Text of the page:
No one in Hollywood really knew the real James Arness — and he liked it that way
"Jim is the mystery man," said his costar Amanda Blake. Even Carol Burnett developed a big crush because he was so elusive!
For the three-part Gunsmoke episode "Gold Train," Matt Dillon receives a bullet wound that Doc decides is beyond his skill level to operate.
This sends the Marshal on a harrowing journey by train to see a specialist.
The whole sprawling episode, it's bad enough the lawman is on the brink of paralysis, but then the action amps up even more when a gang hijacks the train, led by an outlaw who bears a very deep grudge against Matt.
It's certainly a gripping episode, and it's one in which you see how much this seasoned cast of characters truly cares for one another.
During the third part, Festus fills in as the hero, as Doc overcomes his fears of inadequacy to ultimately save Matt from losing feeling in his limbs forever.
By 1971, Gunsmoke had been on the air for 16 years, and you'd think that would give the main cast plenty of time to get to know one another, but famously Gunsmoke star James Arness was, as The Tallahassee Democrat wrote in 1973, "one of the most private men in Hollywood."
His closest onscreen costar Amanda Blake, who played Kitty, said Arness kept everyone at a distance.
"Jim is the mystery man," Blake said. "Like most men, he's an overgrown 12-year-old. He's delightful, charming, one of the funniest men I've ever known. I really don’t know much about him, because he's a private person. But he's fun to work with."
She said in the whole time she'd shared the screen with Arness, his cool but charming demeanor never changed, and Festus actor Ken Curtis agreed.
"I've been on the show 10 years and Jim hasn't changed one iota," Curtis said.
To Curtis, this sealed-off part of Arness' personality was likely the reason why Gunsmoke went on so long. It was a good thing he kept to himself and never started any drama with anyone over all those years.
"I've seen many shows go down the drain because the star becomes impossible and disliked by everyone," Curtis said. "He's terrific to work with. When the time comes to buckle down to work, he's ready."
In 1973, Arness was named broadcasting's Man of the Year, an honor won almost entirely on the strength of his enduring character work as Matt Dillon, but also propelled by a fascination the general public had with Arness.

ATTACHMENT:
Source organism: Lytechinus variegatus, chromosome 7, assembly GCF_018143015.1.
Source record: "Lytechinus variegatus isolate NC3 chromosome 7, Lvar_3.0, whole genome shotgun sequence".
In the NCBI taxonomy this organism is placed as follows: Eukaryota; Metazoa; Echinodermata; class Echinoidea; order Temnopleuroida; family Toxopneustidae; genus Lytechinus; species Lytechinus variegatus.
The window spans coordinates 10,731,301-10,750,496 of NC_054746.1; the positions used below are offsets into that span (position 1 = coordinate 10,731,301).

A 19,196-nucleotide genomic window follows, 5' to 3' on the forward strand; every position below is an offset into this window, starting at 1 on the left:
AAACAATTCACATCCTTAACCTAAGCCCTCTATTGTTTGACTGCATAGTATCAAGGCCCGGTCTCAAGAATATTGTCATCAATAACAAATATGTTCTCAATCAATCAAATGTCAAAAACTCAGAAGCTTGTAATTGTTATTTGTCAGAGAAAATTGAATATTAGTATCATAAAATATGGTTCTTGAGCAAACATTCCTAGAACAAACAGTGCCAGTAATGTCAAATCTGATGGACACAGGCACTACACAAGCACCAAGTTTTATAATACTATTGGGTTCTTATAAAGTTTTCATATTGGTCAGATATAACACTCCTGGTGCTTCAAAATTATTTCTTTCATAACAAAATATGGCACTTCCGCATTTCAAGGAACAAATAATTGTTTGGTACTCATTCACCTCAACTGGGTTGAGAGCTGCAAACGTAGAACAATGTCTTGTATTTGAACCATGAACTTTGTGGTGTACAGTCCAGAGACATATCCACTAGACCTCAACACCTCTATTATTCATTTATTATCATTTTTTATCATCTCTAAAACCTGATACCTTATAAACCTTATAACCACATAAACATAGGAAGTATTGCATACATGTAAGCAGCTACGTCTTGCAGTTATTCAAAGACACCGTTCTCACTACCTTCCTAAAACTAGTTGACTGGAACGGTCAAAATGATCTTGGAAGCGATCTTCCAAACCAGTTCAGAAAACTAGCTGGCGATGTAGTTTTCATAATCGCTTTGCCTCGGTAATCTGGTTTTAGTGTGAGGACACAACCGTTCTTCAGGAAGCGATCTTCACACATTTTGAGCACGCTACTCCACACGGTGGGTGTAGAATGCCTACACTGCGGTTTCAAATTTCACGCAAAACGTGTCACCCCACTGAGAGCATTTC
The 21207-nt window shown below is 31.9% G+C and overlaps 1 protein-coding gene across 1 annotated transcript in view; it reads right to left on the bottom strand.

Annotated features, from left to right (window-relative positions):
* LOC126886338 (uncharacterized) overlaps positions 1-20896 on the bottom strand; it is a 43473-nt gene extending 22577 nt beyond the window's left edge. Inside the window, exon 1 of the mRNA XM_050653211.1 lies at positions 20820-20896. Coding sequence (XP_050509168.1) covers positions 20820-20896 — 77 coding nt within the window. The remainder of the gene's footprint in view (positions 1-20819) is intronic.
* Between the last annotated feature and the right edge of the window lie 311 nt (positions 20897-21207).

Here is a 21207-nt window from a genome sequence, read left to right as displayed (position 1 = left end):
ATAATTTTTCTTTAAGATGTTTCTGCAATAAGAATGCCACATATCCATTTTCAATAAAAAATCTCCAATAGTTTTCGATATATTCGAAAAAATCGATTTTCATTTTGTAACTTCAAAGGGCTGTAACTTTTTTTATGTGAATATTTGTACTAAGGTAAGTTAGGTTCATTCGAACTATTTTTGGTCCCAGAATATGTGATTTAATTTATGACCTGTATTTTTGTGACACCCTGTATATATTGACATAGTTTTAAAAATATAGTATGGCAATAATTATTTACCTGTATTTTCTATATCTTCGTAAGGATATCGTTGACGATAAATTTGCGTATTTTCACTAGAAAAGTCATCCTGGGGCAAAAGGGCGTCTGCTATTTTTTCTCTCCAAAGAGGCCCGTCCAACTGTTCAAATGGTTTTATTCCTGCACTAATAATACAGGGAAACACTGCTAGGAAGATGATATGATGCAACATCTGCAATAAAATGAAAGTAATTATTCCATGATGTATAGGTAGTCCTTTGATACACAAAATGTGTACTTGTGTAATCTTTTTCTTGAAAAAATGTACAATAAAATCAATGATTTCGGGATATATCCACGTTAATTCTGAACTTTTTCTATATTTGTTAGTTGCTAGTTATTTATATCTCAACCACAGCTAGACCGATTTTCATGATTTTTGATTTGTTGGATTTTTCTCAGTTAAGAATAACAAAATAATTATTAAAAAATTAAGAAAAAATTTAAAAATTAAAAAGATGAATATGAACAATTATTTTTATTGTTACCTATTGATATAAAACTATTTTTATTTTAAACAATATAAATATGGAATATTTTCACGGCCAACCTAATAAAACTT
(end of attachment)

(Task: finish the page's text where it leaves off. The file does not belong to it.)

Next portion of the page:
Who was he, really? They must've thought: Let's name him Man of the Year and find out!
At this time in his life, Arness rarely made any public appearances. He'd never be found chatting up fans beyond a cordial autograph signing here and there. Instead, he spent his time sailing or skiing at his Hawaii vacation home or flying his private plane to disappear into Baja California.
Nobody really knew what he was up to, and he liked it that way.
His costars didn't mind him putting up a privacy fence around his personal life. They were happy to work with such a laid-back star.
"He's the most unhypocritical man I know," Millburn Stone, who played Doc, said. "He's consistent. He is what he is, lives the way he does, and that's it."
When Arness accepted his Man of the Year award, it was a big deal. A thousand people packed into the audience as the tall TV cowboy made that rare appearance in the real world.
Hosting the event was comedy legend Carol Burnett. She made a crack about how hard it was to get close to Arness, and also admitted to harboring a big crush on the quiet cowboy!
"I'm thrilled to be giving this wonderful award to this wonderful man," Burnett told the crowd. "I don't know this man, but I've had the hots for him for years."
Taking the award from Carol, Arness demurred. Instead of giving a speech and showing a glimpse of who he was inside, he kept his stage face on, saying, "Those are mighty kind words, gal. I'd like to invite you over to the Long Branch to walk up those stairs with you."
Just a year short of 50, Arness then made a crack at his age, always shrouding any personal candidness with references to his famous show.
"Kitty and I have been walking up those stairs for 18 years and if it goes on much longer, they'll have to move the room downstairs," he joked.
As Gunsmoke's long TV run wound down through the next few years, Arness kept quiet about how he enjoyed his own fame and fortune, and who he was at home.
But he did tell that crowd of 1,000 in 1973 that if it were up to him, he wouldn’t describe himself as "Man of the Year."
One of TV's biggest stars of all time used a humbler clump of words to sum himself up.
"I'm a lucky guy," he said, tipping his hat and ducking back out of the public eye.